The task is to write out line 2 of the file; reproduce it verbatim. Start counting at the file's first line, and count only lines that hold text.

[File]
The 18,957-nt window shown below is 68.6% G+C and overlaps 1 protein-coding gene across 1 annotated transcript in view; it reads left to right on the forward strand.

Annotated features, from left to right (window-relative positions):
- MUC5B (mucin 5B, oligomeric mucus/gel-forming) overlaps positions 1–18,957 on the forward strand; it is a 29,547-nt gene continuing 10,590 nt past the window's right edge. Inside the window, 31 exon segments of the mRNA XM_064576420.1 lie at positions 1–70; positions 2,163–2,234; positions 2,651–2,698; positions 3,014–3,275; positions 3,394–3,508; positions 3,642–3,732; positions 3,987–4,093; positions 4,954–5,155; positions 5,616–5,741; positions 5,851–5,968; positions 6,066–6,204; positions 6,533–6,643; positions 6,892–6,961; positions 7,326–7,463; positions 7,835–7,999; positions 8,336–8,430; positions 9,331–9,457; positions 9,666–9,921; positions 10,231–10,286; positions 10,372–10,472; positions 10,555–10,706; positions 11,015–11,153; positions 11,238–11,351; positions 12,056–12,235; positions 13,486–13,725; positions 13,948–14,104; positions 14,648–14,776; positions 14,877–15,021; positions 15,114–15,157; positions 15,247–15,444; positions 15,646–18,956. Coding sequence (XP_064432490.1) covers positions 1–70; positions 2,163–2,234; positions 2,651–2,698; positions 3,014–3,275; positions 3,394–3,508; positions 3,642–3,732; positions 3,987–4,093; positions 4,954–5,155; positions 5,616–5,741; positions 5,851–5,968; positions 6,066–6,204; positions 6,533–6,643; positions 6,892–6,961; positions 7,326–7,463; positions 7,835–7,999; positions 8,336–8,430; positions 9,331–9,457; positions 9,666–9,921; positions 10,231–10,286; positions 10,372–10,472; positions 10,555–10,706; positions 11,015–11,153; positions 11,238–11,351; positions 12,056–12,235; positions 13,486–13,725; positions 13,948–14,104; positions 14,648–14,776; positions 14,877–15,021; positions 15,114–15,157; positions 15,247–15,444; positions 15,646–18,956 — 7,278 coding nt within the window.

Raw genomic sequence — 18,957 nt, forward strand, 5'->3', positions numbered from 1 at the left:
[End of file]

Annotated features, from left to right (window-relative positions):